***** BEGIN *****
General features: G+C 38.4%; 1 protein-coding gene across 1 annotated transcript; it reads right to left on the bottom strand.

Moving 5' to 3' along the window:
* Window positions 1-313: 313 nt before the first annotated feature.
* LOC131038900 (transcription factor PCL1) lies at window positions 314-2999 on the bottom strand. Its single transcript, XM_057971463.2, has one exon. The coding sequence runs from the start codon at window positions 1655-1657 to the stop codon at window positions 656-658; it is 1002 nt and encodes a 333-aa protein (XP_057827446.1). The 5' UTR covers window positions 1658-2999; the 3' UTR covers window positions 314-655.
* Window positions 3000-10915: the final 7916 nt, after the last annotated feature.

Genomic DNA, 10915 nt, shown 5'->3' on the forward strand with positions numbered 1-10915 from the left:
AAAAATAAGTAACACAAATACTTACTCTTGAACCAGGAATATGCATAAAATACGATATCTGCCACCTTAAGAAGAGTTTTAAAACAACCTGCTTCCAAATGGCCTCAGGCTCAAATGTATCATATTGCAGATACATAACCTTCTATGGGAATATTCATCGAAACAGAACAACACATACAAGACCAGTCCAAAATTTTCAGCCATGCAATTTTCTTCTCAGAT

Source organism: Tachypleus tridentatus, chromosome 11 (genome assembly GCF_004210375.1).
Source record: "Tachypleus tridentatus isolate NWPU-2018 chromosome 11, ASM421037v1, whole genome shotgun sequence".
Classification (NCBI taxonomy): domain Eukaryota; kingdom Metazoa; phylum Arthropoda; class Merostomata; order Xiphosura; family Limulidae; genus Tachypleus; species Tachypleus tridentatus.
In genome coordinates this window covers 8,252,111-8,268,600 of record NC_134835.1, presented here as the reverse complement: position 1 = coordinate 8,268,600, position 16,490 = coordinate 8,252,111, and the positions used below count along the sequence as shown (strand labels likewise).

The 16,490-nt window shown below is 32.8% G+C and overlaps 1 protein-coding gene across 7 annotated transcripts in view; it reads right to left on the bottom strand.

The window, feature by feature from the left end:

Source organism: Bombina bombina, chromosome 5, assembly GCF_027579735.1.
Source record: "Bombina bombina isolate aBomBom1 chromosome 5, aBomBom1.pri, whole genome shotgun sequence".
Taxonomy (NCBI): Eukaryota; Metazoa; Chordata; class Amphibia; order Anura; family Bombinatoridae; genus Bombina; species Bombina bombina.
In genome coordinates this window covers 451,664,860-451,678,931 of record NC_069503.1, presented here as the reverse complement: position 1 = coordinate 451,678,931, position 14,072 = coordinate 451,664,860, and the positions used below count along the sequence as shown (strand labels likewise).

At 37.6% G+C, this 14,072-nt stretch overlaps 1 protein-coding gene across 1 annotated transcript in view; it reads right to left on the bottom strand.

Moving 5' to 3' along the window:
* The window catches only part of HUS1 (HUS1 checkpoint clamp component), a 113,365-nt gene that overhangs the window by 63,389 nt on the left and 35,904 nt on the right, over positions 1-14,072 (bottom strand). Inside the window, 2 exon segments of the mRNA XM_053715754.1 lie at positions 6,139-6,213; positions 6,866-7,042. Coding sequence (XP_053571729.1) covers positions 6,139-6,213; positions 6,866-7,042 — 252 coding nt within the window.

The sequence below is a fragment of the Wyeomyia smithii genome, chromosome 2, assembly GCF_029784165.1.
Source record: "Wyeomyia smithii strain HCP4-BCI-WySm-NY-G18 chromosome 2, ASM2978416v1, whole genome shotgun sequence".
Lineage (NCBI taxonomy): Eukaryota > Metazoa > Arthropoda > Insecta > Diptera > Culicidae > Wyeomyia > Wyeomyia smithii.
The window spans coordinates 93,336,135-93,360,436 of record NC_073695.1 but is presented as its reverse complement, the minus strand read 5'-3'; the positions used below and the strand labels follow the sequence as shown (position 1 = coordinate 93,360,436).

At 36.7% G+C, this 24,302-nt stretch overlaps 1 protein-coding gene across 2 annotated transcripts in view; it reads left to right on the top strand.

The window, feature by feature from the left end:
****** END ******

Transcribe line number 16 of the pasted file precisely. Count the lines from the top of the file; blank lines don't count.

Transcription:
Taxonomy (NCBI): Eukaryota; Metazoa; Chordata; class Amphibia; order Anura; family Bombinatoridae; genus Bombina; species Bombina bombina.